I, on the other hand, like to create hero images. When I write design articles, I usually illustrate them using my iPad. As for my other genre stories, I create hero images with Canva Pro. But I don’t just use one of the images Canva offers. To give them more personality, I like manipulating and touching them up.

Other tasks I tend to focus on during writer’s block

  • Keyword research
  • SEO description writing
  • Searching for Medium tags for different articles
  • Searching for new publications, I want to apply as a writer
  • Practise headlines

When you write part-time, there is a good chance that you have several articles in progress at different stages of completion. Therefore, it’s never a waste of time, and you feel productive.

Completing these mundane tasks will spark something in you and make you return to the troubled article.

Switch up things

There’s something special about writing on paper.

Whenever I hold a pen in my hand, ideas just flow.

Next time you have writer’s block, why don’t you switch up the tools?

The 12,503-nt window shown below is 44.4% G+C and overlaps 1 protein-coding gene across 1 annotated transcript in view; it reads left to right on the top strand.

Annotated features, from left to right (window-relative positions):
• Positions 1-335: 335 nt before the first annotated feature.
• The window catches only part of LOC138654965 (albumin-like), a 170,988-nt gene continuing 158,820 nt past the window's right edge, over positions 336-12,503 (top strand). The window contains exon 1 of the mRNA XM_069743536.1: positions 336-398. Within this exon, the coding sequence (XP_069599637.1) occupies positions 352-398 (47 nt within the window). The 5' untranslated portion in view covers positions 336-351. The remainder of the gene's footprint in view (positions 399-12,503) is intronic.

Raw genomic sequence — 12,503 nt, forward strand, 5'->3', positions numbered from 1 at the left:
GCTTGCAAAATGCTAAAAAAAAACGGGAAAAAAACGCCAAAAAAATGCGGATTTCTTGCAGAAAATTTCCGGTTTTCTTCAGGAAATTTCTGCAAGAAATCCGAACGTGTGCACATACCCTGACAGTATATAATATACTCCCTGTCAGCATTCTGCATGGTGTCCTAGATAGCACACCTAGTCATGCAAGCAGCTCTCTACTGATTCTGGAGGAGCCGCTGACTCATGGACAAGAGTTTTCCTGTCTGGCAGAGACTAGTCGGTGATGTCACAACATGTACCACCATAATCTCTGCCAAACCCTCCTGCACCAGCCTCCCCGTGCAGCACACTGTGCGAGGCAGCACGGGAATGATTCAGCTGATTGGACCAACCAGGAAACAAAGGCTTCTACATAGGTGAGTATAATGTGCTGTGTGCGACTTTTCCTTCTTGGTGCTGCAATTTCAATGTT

Besides a pen and notepad, you can try

  • Type directly into Medium/your blog if you usually use Google docs
  • Change the text settings — use different font and colour
  • Find a different writing location. If you usually write at your desk, take your laptop to the living room and click away from the couch.
  • Write at a different time
  • Record your speaking & use voice-to-text software to transcribe
  • Start writing your conclusion instead, or get right into the middle. You don’t need to start with an introduction. Write what comes easy.

Let go perfection

Recently, I noticed myself when Grammarly underlines my writing, I immediately want to go back to make corrections.

If you also use Grammarly or other grammar checker tools, turn it off for your next writing session.

During the draft stage, let go of perfection and write freely.

Writer’s block is temporary

Writing seems easy.

But writing well is hard.

Writers know that.

When writer’s block hits me, I don’t get angry with myself. Because I know it’s only temporary. But I also know I have a toolkit to draw from.

The methods mentioned above always get me fired up, no matter which one I choose. I hope that next time when our enemy arrives, you’ll give these a shot.

If you’re new to me, my name is Niki. I’m a part-time writer with a 9-to-5 job in tech. Writing about my solopreneur experiments and adventures is one of my favourite things to do. If you’d like to know more about me:

Check out my About page.